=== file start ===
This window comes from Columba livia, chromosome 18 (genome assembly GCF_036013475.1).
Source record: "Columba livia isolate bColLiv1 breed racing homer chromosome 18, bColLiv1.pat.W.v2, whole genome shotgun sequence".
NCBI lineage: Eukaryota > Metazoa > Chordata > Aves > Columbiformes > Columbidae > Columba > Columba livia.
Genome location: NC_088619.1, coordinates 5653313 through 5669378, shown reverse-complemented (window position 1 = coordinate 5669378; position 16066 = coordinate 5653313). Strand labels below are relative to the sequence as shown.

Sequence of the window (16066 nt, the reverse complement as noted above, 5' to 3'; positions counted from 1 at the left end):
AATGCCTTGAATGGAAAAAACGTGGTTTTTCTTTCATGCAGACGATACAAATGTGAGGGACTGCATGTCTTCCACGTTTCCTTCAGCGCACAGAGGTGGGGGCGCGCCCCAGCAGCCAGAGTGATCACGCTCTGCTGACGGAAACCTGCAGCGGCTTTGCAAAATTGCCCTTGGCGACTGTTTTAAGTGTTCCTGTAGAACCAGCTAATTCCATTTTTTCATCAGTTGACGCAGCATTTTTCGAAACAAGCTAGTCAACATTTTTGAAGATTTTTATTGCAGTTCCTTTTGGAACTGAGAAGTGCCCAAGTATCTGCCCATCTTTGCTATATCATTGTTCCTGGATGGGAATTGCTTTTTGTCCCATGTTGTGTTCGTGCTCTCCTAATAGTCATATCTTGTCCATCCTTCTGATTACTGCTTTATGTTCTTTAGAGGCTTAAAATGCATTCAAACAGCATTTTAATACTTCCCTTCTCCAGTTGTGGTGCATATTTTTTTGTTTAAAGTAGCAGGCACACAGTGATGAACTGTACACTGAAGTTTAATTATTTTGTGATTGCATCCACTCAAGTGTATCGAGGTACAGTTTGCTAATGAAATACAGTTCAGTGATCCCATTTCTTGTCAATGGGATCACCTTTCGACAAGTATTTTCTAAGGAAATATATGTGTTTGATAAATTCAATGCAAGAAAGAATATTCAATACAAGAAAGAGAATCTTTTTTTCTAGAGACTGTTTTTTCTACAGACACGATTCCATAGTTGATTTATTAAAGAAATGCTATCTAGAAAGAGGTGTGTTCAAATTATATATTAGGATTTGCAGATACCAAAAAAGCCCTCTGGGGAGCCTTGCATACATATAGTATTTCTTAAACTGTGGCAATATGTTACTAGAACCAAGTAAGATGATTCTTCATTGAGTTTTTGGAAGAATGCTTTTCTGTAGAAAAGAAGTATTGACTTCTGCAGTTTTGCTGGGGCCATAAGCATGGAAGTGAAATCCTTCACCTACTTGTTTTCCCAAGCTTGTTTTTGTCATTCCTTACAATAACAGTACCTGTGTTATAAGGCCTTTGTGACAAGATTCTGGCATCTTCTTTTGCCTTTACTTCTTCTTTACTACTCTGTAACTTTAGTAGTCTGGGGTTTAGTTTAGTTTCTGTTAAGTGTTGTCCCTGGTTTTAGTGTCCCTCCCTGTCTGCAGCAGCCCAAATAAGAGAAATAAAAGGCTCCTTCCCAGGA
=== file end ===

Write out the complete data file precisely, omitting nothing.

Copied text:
This window comes from Columba livia, chromosome 18 (genome assembly GCF_036013475.1).
Source record: "Columba livia isolate bColLiv1 breed racing homer chromosome 18, bColLiv1.pat.W.v2, whole genome shotgun sequence".
NCBI lineage: Eukaryota > Metazoa > Chordata > Aves > Columbiformes > Columbidae > Columba > Columba livia.
Genome location: NC_088619.1, coordinates 5653313 through 5669378, shown reverse-complemented (window position 1 = coordinate 5669378; position 16066 = coordinate 5653313). Strand labels below are relative to the sequence as shown.

Sequence of the window (16066 nt, the reverse complement as noted above, 5' to 3'; positions counted from 1 at the left end):
AATGCCTTGAATGGAAAAAACGTGGTTTTTCTTTCATGCAGACGATACAAATGTGAGGGACTGCATGTCTTCCACGTTTCCTTCAGCGCACAGAGGTGGGGGCGCGCCCCAGCAGCCAGAGTGATCACGCTCTGCTGACGGAAACCTGCAGCGGCTTTGCAAAATTGCCCTTGGCGACTGTTTTAAGTGTTCCTGTAGAACCAGCTAATTCCATTTTTTCATCAGTTGACGCAGCATTTTTCGAAACAAGCTAGTCAACATTTTTGAAGATTTTTATTGCAGTTCCTTTTGGAACTGAGAAGTGCCCAAGTATCTGCCCATCTTTGCTATATCATTGTTCCTGGATGGGAATTGCTTTTTGTCCCATGTTGTGTTCGTGCTCTCCTAATAGTCATATCTTGTCCATCCTTCTGATTACTGCTTTATGTTCTTTAGAGGCTTAAAATGCATTCAAACAGCATTTTAATACTTCCCTTCTCCAGTTGTGGTGCATATTTTTTTGTTTAAAGTAGCAGGCACACAGTGATGAACTGTACACTGAAGTTTAATTATTTTGTGATTGCATCCACTCAAGTGTATCGAGGTACAGTTTGCTAATGAAATACAGTTCAGTGATCCCATTTCTTGTCAATGGGATCACCTTTCGACAAGTATTTTCTAAGGAAATATATGTGTTTGATAAATTCAATGCAAGAAAGAATATTCAATACAAGAAAGAGAATCTTTTTTTCTAGAGACTGTTTTTTCTACAGACACGATTCCATAGTTGATTTATTAAAGAAATGCTATCTAGAAAGAGGTGTGTTCAAATTATATATTAGGATTTGCAGATACCAAAAAAGCCCTCTGGGGAGCCTTGCATACATATAGTATTTCTTAAACTGTGGCAATATGTTACTAGAACCAAGTAAGATGATTCTTCATTGAGTTTTTGGAAGAATGCTTTTCTGTAGAAAAGAAGTATTGACTTCTGCAGTTTTGCTGGGGCCATAAGCATGGAAGTGAAATCCTTCACCTACTTGTTTTCCCAAGCTTGTTTTTGTCATTCCTTACAATAACAGTACCTGTGTTATAAGGCCTTTGTGACAAGATTCTGGCATCTTCTTTTGCCTTTACTTCTTCTTTACTACTCTGTAACTTTAGTAGTCTGGGGTTTAGTTTAGTTTCTGTTAAGTGTTGTCCCTGGTTTTAGTGTCCCTCCCTGTCTGCAGCAGCCCAAATAAGAGAAATAAAAGGCTCCTTCCCAGGA